In a neighborhood near the brass trumpets of the French Quarter, a black cat scurries off the sidewalk leading to the club. From the front pillar, a mounted rainbow flag quietly sways next to the city’s own banner. No one sits on the patio furniture. Neon pink lights glow above the doorframe.
Inside, Mykki Blanco, the rap persona of artist Michael Quattlebaum Jr., drapes her baby-blue faux-fur coat over the back of a chair. She’s wearing a frayed sweater, gold talon earrings, and a black cap with "Tales from the Hood" written in red letters. Currently in the process of moving to New Orleans for a stint, Mykki stops in this club – known for its clothing-optional back yard – to sip a gin and tonic.
“At this point there are so many gay artists making music who are just continually overlooked by the mainstream,” she said. “No matter the quality of the music, their careers don’t seem to not be considered niche.”
For the past two years, the artist says she's worked “super hard,” dropping a couple mixtapes and the EPs: "Cosmic Angel: The Illuminati Prince/ss" and "Betty Rubble: The Initiation." Blanco’s music videos present mind-melting – and sometimes frightening – visuals over wicked-sounding beats. Her innovative sound and aggressive aesthetic have helped her carve out a unique and worldwide fan base. Her success led to an international tour, and she is slated to work with a few well-known producers this year.
“I saw Mykki perform live and everything clicked,” said Jeremiah Meece, who produced “She Gutta,” Mykki’s most recently released song. “There’s parts where [she] was doing stuff with minimal microphone or no beat behind [her] – just primal, screaming lyrics out at the crowd.”
In her videos, Blanco serves up a gender-bending mix of glamour and punk rock, which a lot of people get hung up on when talking about her work. She recently wrote on Facebook, "I’m over gender. I’m into species."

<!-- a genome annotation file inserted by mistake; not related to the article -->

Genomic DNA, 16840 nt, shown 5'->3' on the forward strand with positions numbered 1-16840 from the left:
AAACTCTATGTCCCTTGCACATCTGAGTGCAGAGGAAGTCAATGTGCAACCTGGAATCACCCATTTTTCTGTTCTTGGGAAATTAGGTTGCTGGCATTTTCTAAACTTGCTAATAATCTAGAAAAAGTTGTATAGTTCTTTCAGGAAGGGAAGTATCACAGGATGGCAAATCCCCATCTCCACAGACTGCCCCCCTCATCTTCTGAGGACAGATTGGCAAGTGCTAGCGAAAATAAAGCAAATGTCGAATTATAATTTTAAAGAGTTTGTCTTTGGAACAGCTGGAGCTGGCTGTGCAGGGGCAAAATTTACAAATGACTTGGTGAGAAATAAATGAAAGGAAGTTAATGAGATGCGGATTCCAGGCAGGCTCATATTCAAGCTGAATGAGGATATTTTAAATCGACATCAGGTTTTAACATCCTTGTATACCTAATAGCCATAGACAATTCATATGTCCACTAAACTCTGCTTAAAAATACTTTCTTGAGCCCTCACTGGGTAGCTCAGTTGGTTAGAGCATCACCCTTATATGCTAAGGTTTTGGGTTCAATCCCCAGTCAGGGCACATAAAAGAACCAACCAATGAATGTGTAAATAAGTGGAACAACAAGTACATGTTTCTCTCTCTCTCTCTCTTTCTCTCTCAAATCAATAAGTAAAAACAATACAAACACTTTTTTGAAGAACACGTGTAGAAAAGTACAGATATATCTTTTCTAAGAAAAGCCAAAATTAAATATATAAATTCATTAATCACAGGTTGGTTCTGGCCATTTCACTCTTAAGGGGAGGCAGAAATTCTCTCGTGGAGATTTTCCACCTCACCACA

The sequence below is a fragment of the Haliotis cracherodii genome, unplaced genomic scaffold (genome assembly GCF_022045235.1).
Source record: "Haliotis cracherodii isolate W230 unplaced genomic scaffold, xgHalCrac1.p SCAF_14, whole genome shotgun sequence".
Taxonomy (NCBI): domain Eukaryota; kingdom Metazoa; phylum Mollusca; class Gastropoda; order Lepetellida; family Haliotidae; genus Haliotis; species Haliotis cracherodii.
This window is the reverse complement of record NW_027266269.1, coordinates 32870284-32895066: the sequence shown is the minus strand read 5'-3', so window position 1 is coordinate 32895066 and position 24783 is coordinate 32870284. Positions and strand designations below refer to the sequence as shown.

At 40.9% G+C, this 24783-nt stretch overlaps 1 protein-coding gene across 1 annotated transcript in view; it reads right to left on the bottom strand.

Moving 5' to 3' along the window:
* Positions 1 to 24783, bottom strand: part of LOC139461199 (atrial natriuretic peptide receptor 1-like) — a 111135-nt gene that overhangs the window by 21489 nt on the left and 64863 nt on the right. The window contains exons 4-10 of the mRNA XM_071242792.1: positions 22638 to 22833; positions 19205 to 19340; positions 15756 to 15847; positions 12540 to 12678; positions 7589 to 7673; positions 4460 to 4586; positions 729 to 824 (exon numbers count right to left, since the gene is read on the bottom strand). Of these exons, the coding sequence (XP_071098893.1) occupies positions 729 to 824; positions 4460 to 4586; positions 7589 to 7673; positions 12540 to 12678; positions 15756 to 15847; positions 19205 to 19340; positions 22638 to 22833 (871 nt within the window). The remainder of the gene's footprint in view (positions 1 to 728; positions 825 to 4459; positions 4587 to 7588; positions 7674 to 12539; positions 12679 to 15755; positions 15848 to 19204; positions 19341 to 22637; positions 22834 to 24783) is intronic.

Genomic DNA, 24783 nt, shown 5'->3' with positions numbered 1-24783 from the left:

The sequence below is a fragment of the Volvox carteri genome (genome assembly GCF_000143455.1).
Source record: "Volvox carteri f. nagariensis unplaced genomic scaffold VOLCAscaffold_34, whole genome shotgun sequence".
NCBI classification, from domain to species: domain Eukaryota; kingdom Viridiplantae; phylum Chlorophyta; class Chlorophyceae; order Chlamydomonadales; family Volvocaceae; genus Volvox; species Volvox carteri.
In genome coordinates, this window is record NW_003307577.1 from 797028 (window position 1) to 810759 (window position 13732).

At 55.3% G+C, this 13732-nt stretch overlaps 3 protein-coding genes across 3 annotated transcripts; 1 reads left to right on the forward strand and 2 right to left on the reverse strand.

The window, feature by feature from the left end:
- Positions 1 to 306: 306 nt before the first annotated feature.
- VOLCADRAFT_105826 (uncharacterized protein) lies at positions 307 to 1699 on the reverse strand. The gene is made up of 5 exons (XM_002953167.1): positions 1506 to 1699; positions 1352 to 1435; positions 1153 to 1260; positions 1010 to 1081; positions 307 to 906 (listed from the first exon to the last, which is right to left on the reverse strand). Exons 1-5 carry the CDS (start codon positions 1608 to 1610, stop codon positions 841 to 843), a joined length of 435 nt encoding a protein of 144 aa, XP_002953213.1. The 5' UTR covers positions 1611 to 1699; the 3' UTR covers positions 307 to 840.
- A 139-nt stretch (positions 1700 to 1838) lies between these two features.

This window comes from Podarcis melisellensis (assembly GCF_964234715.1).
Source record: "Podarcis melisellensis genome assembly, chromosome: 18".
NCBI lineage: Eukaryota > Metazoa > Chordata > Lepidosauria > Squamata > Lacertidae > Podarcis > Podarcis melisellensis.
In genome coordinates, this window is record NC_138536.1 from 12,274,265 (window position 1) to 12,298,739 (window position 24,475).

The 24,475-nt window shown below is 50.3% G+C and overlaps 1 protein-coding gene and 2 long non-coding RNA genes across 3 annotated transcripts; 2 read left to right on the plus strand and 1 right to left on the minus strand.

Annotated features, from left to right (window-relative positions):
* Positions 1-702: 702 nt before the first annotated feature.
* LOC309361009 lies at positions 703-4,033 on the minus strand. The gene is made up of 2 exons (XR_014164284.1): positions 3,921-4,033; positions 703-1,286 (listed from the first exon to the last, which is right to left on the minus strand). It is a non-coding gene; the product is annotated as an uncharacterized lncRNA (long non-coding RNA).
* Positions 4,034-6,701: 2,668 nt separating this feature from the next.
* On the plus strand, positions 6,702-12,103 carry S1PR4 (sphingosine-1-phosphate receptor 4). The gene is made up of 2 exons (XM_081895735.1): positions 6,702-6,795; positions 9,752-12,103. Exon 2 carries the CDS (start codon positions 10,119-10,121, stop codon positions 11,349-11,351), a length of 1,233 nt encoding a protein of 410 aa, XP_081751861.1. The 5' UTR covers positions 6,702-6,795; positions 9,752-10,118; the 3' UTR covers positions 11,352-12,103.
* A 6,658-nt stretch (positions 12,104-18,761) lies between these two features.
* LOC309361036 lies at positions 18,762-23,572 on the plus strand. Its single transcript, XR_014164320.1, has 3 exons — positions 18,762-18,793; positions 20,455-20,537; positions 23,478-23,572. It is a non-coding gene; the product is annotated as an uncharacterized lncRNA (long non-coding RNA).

“When the music industry stops deciding to treat women like objects,” she said, “then gay artists and the femininity that they imbue will also be respected. The direct link to homophobia comes from misogyny.”
In a post-Macklemore world, a lot of people want a high-visibility queer rap star. But Blanco's not necessarily interested in being a mainstream rapper, queer or not.
“I never grew up really wanting to be Tupac,” she said. “I grew up wanting to be Yoko Ono.”
Raised in California and North Carolina, Quattlebaum read biographies of people she “felt similar to” – Madonna, Vincent Gallo, Basquiat. As a teenager in Raleigh, she started the performance collective Paint In Consciousness Experimental Theater and won an Independent Spirit Award for the project.
At 16, she grew fidgety from devouring radical literature in North Carolina and decided to leave town. She took 100 dollars from her mother’s purse and boarded a Greyhound bus to New York City. “I left home really out of this kind of like anarchist-punk phase,” she said. She stayed out all night and remembers sleeping in bookstores or crashing at a drag queen friend’s place. From interning at Elle Girl to dancing on tabletops for $50, she stayed in New York for about three months before her mom convinced her to move back home. She moved back to the city in 2008 to attend Parsons, but eventually dropped out.
“When I came to New York I wanted to do installation, sculptural stuff,” she said, “but then I found that writing just is what came easiest.”
Around the Nicki Minaj and Lil' Kim fallout of 2010, Quattlebaum created Mykki Blanco as a video art project about a teenage girl who wanted to become a rapper. At first she shot YouTube diaries spitting freestyles and talking about her career aspirations. Ohwow published Blanco’s first book of poetry, "From the Silence of Duchamp to the Noise of Boys" in 2011 and she started performing the poems along with Mykki material. Her rap career eventually took off with the Internet’s help.